I'm making a little game in unity and right now I'm trying to build the quest system. This game is going to be a simulation, so there's a huge amount of different data classes / systems the quests are going to have to interact with. I can just make a bunch of utility classes... or even make a fake "database" to handle data calls... but that's inelegant.

Surely there's gotta be a way where I can just denote actual code from a string?


String questText = Hello player.getFullName();, how are you?

questResults<String>[1] = player.inventory.add(GameObjectBuilder.Create(new WhateverObject()));

I am using Unity's ScriptableObject to make quests, so that I can fill in text data via the editor rather than do it on IDE side (especially since unity doesn't support interpolated & composite strings as far as I know).

I know Java has an API called "Reflection" which from what I understand does something like this, but I was never able to fully wrap my head around it.

So how do I convert elements from a string into runnable code?

If that is possible, will that cause preformance issues with an indefinate amount of objects that might be encountering scripts that need to be converted?

Are there any other alternative methods that achieve a similar goal? (this one is just a curiosity)

  • 1
    have you tried CSharpCodeProvider, its development is faster than reflection. – Lei Yang Mar 15 at 0:07
  • @LeiYang I'm not even fully sure if Reflection is the technology I need in this case, I probably should have just not mentioned it. Does CSharpCodeProvider allow me to turn C# detected within a string into an actual runtime process? If so, does it function with unity? – Batman Mar 15 at 0:10
  • 1
    it works in C#. please read the doc first and do some experiments. – Lei Yang Mar 15 at 0:10
  • Ok so just to make sure I'm understanding how CSharpCodeProvider works... is this how the process would play out: GameEngine[ detects code ] -> GameParsingEngine [ writes code into a source file ] -> CSharpCodeProvider [ Compiles and runs the code within the game ] ? – Batman Mar 15 at 0:18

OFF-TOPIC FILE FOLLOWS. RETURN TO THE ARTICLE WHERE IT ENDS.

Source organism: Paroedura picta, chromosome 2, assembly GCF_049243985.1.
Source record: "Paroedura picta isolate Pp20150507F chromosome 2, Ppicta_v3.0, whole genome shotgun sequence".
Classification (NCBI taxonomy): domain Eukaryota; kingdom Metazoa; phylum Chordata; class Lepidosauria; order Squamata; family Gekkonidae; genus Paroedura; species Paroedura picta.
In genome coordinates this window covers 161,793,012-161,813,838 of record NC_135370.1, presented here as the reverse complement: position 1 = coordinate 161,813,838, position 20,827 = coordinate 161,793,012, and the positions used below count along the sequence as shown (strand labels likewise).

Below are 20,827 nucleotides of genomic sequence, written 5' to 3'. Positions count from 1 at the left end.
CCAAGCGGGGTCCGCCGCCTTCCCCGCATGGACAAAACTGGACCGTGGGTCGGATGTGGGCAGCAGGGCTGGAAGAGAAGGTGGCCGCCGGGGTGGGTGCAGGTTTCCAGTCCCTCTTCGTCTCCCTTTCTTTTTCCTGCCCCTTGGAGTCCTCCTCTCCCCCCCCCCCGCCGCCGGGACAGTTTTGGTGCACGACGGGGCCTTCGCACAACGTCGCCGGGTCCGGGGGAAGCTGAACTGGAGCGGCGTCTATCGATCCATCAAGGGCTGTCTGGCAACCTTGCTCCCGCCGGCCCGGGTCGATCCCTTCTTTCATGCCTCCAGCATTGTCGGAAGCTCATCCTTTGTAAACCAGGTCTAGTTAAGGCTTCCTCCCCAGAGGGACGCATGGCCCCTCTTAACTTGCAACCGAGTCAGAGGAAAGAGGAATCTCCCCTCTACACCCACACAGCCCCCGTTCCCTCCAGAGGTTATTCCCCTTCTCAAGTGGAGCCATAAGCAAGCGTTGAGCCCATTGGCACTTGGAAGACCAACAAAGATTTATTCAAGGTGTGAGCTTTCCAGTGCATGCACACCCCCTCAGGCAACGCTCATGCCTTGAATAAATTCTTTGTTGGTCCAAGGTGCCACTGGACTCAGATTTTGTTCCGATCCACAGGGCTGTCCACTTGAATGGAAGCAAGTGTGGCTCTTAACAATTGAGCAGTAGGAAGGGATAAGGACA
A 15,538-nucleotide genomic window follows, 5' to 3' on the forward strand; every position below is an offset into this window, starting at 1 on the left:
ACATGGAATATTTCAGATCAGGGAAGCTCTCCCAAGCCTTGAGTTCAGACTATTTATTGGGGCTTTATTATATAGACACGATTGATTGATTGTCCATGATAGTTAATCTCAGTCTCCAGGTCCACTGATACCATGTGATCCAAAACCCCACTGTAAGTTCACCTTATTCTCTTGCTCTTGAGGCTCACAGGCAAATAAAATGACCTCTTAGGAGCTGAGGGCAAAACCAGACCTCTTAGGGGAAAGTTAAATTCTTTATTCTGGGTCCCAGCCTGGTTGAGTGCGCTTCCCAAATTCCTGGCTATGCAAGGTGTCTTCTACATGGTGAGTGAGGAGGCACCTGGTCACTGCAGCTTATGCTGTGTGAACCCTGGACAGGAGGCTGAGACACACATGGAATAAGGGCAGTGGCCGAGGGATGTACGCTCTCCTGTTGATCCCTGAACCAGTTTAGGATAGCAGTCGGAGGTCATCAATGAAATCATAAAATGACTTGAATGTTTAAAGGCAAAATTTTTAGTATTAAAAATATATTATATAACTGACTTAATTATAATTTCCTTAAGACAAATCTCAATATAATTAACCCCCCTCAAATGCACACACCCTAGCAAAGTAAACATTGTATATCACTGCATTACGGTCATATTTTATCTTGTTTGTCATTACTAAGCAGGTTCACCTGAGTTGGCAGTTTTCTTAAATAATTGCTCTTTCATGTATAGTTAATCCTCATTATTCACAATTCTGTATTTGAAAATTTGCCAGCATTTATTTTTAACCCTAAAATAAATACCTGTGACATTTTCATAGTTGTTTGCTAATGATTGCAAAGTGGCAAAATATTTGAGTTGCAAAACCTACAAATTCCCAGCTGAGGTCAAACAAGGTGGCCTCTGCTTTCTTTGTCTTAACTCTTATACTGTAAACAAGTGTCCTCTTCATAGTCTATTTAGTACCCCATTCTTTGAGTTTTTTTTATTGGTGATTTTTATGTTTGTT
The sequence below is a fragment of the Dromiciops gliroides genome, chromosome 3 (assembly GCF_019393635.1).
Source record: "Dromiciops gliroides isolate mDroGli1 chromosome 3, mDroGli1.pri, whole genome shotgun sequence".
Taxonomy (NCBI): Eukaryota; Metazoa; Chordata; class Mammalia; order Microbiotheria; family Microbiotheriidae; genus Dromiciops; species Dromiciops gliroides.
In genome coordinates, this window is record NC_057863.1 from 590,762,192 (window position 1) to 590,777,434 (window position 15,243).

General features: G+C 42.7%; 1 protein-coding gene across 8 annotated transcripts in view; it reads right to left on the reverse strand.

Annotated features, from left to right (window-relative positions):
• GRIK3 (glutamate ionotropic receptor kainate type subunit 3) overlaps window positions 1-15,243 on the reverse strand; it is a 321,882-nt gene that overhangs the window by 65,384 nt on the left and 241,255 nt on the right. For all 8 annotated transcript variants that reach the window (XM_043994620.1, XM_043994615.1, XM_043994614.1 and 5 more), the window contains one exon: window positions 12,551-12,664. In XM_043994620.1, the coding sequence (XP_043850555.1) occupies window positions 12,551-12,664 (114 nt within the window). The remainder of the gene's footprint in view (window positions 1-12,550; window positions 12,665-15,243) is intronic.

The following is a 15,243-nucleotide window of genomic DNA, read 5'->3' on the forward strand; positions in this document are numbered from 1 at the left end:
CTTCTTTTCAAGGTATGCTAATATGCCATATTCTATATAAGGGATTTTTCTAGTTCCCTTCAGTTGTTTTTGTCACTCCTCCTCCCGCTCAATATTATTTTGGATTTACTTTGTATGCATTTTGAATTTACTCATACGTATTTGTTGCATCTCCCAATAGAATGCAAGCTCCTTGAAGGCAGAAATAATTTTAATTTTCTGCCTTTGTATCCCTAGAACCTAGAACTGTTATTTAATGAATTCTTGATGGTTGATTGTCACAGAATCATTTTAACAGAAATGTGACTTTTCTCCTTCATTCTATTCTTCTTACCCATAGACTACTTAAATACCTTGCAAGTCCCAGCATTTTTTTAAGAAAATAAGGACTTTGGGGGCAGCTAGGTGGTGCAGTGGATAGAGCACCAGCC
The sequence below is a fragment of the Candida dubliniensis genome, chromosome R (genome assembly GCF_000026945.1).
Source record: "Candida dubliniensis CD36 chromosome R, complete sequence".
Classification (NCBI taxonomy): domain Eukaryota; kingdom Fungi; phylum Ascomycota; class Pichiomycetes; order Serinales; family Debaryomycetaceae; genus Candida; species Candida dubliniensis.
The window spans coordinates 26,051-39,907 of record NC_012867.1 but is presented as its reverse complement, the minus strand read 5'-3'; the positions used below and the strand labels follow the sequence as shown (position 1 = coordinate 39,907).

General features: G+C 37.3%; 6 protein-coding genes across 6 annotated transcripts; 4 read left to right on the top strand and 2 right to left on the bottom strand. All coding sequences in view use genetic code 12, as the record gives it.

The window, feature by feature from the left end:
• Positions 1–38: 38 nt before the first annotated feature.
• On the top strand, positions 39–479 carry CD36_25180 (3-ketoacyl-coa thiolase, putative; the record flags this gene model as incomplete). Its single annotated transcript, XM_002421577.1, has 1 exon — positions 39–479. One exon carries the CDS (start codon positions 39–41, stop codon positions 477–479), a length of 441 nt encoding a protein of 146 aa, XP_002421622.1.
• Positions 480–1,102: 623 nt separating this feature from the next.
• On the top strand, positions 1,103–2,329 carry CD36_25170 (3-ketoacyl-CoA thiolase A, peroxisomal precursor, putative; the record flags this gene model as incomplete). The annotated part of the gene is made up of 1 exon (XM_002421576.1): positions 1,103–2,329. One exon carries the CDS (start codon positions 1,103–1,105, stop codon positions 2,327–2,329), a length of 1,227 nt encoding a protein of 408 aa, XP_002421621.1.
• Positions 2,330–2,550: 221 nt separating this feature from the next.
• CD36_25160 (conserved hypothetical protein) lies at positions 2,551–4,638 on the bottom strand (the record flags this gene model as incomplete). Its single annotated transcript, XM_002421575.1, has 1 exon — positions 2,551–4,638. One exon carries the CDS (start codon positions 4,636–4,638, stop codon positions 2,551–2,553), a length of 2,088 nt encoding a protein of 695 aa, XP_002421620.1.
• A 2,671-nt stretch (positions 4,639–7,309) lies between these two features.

• 1
    i think you even don't need write the string to source file. it compiles in memory at runtime and the IL can be run. – Lei Yang Mar 15 at 0:19

As an alternative method, you can use a keyword that you search for and replace, rather than write the actual code directly into your string. I would suggest using this approach as it's cleaner to read and easier to maintain. I have used this approach in a similar system.

It works well if there is only a small number of possibilities that you will need to resolve (or you don't mind adding 'handlers' for all keywords., you can include a sort of keyword in your text, that you can pass through a method before using it.

For example..

Hello {PLAYER_NAME}, how are you? - this is the raw string.

public string ParseQuestText(string input)

    /Add other replacers here

    return input;
  • Yeah I was thinking about the keyword route at the initial stages. I'm designing around future SQL implementation so this can work as a multiplayer thing... but that lead to realizing I'd want processing commands, not just data requests. That lead to me spending a day writing my own scripting language which made me realize the class-granularity that would occur if i tried to go this route. The game is a rather in depth data-based business simulation (as opposed to physics) so there's going to be a huge amount of different classes which would then need utility methods like yours. – Batman Mar 15 at 5:19
  • Or string.format ("Hello {0}, how are you?", player.GetFullName()); docs.microsoft.com/en-us/dotnet/api/… – Draco18s Mar 15 at 14:03
  • I'm sorry maybe I should clarify. string questText is a field I set within the unity editor, not progromatically. I also didn't want to confuse the qustion further but in the quest it would actually read Hello, $player.getFullName();, how are you today? the $ denotes the beginning of code inserted into display-text, the ; naturally ends it. I have a pretty straightforward design for actually parsing the commands, it's the ability to dynamically generate a throwaway class for the infinite custom statements that will be needed, rather then a million utility classes. – Batman Mar 16 at 5:36
  • Realistically, how many unique methods will you need? Doing this via a string.Replace would be much easier than what it sounds like you want to do, not to mention a lot safer (which I would be concerned about if you ever make this content 'moddable'). – Bejasc Mar 16 at 6:34

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